HOOVER — Two of the most excruciating losses in recent Georgia football history have come against the same team on two of college football’s biggest stages.
Remember 2nd and 26 in January 2018? With the Bulldogs one defensive stop away from their first national title since 1981, Alabama’s Tua Tagovailoa launched a 41-yard touchdown pass to give the Crimson Tide a 26-23 overtime win.
In that game, Georgia led 13-0 at halftime and 20-10 late in the third quarter before the Tide rallied to win.
Less than a year later, the stage was the SEC championship game. And once again, Alabama turned back the Bulldogs with a 35-28 win that came down to the final moments.
As in the national championship game, former Alabama assistant coach Kirby Smart watched from the Georgia sideline as Nick Saban’s team found a way to win. Georgia led 21-7 and 28-14 before Alabama rallied, winning 35-28 on Jalen Hurts’ 15-yard TD dash with 1:04 to play.
The winning score came after a failed fake punt near midfield by the Bulldogs.
On Tuesday at SEC Football Kickoff Media Days, Smart and cornerback J.R. Reed insisted they aren’t using the most recent loss as motivation for this season. Instead, they say this year’s theme of “Do More,” to hopefully fuel another run toward postseason play.
“It's a great theme because it's simple,” Smart said. “We like it because we understand how close we've been to taking the next step. And although 24 and 5 the last two seasons is good, it's not good enough. It's not where we expect to be at the University of Georgia.”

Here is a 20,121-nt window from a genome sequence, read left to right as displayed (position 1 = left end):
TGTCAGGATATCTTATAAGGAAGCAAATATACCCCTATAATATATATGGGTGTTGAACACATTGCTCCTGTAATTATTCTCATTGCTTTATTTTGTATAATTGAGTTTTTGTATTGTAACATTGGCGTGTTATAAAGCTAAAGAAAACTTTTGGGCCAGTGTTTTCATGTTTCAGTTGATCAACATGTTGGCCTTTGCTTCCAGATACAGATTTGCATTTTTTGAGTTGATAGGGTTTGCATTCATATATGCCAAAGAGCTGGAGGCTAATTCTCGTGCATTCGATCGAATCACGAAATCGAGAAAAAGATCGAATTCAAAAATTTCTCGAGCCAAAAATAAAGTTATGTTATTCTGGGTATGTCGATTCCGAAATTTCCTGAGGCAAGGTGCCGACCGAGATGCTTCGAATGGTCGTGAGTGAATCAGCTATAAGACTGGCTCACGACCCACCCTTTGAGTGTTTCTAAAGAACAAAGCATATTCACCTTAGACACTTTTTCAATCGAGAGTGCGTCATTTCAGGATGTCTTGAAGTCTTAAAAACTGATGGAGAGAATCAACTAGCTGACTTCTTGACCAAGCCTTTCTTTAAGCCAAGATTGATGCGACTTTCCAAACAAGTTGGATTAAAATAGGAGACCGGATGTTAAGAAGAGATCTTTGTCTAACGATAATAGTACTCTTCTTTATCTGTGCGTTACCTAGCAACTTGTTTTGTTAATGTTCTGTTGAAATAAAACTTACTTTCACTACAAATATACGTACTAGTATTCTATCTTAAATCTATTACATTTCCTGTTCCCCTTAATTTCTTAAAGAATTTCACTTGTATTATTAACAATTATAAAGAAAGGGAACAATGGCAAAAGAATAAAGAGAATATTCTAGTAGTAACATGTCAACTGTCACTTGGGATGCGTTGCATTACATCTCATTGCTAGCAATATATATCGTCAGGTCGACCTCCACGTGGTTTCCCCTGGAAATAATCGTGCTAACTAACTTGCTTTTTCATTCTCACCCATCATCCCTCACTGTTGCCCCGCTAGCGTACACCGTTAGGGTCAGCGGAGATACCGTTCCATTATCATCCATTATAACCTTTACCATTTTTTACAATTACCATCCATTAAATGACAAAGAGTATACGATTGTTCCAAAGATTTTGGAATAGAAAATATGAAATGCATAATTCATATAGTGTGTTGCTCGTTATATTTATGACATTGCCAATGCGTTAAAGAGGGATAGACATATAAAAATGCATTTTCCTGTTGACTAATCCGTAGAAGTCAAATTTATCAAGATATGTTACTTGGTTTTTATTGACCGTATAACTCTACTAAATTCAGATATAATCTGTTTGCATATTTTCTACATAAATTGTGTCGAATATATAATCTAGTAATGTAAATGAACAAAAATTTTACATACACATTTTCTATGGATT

Smart said bridging the gap between is dependent on Georgia’s focus and not about other teams.
“Those words require action,” he said. “… We want to do more at the University of Georgia. We're not complacent in what we've done, and we know we need to take that next step.”
Reed, a standout defensive back, said the next step starts with looking ahead to the season opener against Vanderbilt and not glancing too far down the schedule.
“Just focus on the games we got going ahead,” Reed said. “We’ll focus on Bama when we get to Bama or we see Bama. Right now, we have to focus on Vanderbilt, which is our first opponent. We can’t look ahead way down the line because we might not make it there if we look that far ahead.”
Although the biggest step forward ultimately would be to beat Alabama on one of those big stages, Smart was reminded that Saban’s former assistants are 0-16 against him.
“I’m well aware,” Smart responded. “Am I confident somebody's going to beat him? It depends how long he coaches. It depends on how many opportunities they get. Inevitably, with enough opportunities, anything can happen. I got a lot of respect for the job he does. I got a lot of respect for the program. The success he's gotten has been earned. Make no mistake about that. He's earned it. There's not one thing he asked assistant coaches to do that he doesn't do himself.”
Reed, who had eight tackles and an interception in the SEC Championship game loss, said the Bulldogs are not snakebitten when it comes to playing Alabama.
“We just got outplayed, plain and simple,” he said. “I can’t dwell on the past and think about the game. Honestly, I don’t think about that game a lot. I think about this team and how we can get better and where we have to go going forward.”
Instead of dwelling on the past, Reed said the motivation comes from within.
“What motivates us is us,” he said. “The man in the mirror. Our team. Our buddies. That’s what motivates me.”
For Reed, the prize is getting back to the big stage regardless of the opponent.
“I just want a crack at the SEC championship and the nati championship,” he said. “I don’t care who it is – I just want to line up and play and I want to win.”
For Smart and Reed, the first step in the process of getting another shot at Alabama starts with the opener against Vanderbilt.
“Well, the next step for us, and I don't mean this to be trite, but it's Vanderbilt,” Smart said. “You have to get to that point because we don't have Alabama on our schedule.”